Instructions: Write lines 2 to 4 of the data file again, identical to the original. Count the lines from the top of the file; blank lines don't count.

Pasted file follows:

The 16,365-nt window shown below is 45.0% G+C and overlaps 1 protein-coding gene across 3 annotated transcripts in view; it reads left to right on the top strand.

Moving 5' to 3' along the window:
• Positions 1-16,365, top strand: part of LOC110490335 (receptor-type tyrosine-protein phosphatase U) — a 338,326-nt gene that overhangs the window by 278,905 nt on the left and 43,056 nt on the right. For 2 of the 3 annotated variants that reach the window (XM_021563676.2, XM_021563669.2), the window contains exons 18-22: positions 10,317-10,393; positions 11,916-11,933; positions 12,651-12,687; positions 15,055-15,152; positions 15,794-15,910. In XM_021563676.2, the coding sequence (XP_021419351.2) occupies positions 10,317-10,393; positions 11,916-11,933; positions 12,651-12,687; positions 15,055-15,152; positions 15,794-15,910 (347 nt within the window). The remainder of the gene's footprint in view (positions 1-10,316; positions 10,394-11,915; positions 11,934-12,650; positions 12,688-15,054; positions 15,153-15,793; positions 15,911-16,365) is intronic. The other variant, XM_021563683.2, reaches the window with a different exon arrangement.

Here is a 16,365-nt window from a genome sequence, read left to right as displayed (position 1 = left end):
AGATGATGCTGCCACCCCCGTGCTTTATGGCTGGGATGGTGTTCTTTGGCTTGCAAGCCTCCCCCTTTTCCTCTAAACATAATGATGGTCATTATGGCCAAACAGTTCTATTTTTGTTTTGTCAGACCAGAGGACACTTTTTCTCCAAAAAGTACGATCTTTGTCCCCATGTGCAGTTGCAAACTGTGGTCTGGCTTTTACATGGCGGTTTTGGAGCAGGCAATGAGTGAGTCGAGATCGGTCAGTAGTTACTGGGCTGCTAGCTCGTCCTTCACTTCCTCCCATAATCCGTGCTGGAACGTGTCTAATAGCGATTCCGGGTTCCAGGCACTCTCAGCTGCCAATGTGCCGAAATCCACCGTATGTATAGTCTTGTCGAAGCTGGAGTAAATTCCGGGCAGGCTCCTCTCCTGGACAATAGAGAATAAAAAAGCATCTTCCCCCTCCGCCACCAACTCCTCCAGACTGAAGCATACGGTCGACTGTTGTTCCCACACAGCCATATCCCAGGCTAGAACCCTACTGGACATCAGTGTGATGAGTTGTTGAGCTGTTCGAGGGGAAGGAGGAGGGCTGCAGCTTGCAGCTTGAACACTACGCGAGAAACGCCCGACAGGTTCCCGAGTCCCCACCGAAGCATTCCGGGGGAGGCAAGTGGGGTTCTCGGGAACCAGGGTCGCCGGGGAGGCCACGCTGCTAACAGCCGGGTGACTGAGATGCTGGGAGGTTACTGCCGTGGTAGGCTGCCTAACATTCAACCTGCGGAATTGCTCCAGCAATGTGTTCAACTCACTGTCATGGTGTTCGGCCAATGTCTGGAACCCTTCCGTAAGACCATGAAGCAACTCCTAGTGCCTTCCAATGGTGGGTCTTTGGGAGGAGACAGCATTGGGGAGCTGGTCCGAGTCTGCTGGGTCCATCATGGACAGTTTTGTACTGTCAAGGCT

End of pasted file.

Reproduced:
Moving 5' to 3' along the window:
• Positions 1-16,365, top strand: part of LOC110490335 (receptor-type tyrosine-protein phosphatase U) — a 338,326-nt gene that overhangs the window by 278,905 nt on the left and 43,056 nt on the right. For 2 of the 3 annotated variants that reach the window (XM_021563676.2, XM_021563669.2), the window contains exons 18-22: positions 10,317-10,393; positions 11,916-11,933; positions 12,651-12,687; positions 15,055-15,152; positions 15,794-15,910. In XM_021563676.2, the coding sequence (XP_021419351.2) occupies positions 10,317-10,393; positions 11,916-11,933; positions 12,651-12,687; positions 15,055-15,152; positions 15,794-15,910 (347 nt within the window). The remainder of the gene's footprint in view (positions 1-10,316; positions 10,394-11,915; positions 11,934-12,650; positions 12,688-15,054; positions 15,153-15,793; positions 15,911-16,365) is intronic. The other variant, XM_021563683.2, reaches the window with a different exon arrangement.

Here is a 16,365-nt window from a genome sequence, read left to right as displayed (position 1 = left end):